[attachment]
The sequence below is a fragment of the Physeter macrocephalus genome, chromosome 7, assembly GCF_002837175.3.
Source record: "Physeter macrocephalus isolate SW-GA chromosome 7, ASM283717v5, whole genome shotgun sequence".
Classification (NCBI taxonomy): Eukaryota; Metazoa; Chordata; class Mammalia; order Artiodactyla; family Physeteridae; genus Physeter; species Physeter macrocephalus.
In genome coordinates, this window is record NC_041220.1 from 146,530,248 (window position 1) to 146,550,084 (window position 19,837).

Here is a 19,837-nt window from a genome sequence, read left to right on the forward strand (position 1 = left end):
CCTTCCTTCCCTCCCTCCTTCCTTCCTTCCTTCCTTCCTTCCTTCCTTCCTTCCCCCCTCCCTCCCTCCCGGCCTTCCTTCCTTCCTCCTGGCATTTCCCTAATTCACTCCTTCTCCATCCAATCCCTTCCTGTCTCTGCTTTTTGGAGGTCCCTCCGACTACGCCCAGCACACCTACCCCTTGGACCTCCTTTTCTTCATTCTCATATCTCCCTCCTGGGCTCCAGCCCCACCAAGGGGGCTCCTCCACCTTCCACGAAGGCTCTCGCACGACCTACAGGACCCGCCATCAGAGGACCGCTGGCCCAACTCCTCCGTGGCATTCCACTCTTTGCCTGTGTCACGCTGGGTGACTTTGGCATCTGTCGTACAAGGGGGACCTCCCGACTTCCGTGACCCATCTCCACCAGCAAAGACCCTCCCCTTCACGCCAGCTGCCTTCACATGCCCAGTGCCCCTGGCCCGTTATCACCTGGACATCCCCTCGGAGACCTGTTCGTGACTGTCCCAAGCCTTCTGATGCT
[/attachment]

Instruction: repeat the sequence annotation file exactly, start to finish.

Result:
The sequence below is a fragment of the Physeter macrocephalus genome, chromosome 7, assembly GCF_002837175.3.
Source record: "Physeter macrocephalus isolate SW-GA chromosome 7, ASM283717v5, whole genome shotgun sequence".
Classification (NCBI taxonomy): Eukaryota; Metazoa; Chordata; class Mammalia; order Artiodactyla; family Physeteridae; genus Physeter; species Physeter macrocephalus.
In genome coordinates, this window is record NC_041220.1 from 146,530,248 (window position 1) to 146,550,084 (window position 19,837).

Here is a 19,837-nt window from a genome sequence, read left to right on the forward strand (position 1 = left end):
CCTTCCTTCCCTCCCTCCTTCCTTCCTTCCTTCCTTCCTTCCTTCCTTCCTTCCCCCCTCCCTCCCTCCCGGCCTTCCTTCCTTCCTCCTGGCATTTCCCTAATTCACTCCTTCTCCATCCAATCCCTTCCTGTCTCTGCTTTTTGGAGGTCCCTCCGACTACGCCCAGCACACCTACCCCTTGGACCTCCTTTTCTTCATTCTCATATCTCCCTCCTGGGCTCCAGCCCCACCAAGGGGGCTCCTCCACCTTCCACGAAGGCTCTCGCACGACCTACAGGACCCGCCATCAGAGGACCGCTGGCCCAACTCCTCCGTGGCATTCCACTCTTTGCCTGTGTCACGCTGGGTGACTTTGGCATCTGTCGTACAAGGGGGACCTCCCGACTTCCGTGACCCATCTCCACCAGCAAAGACCCTCCCCTTCACGCCAGCTGCCTTCACATGCCCAGTGCCCCTGGCCCGTTATCACCTGGACATCCCCTCGGAGACCTGTTCGTGACTGTCCCAAGCCTTCTGATGCT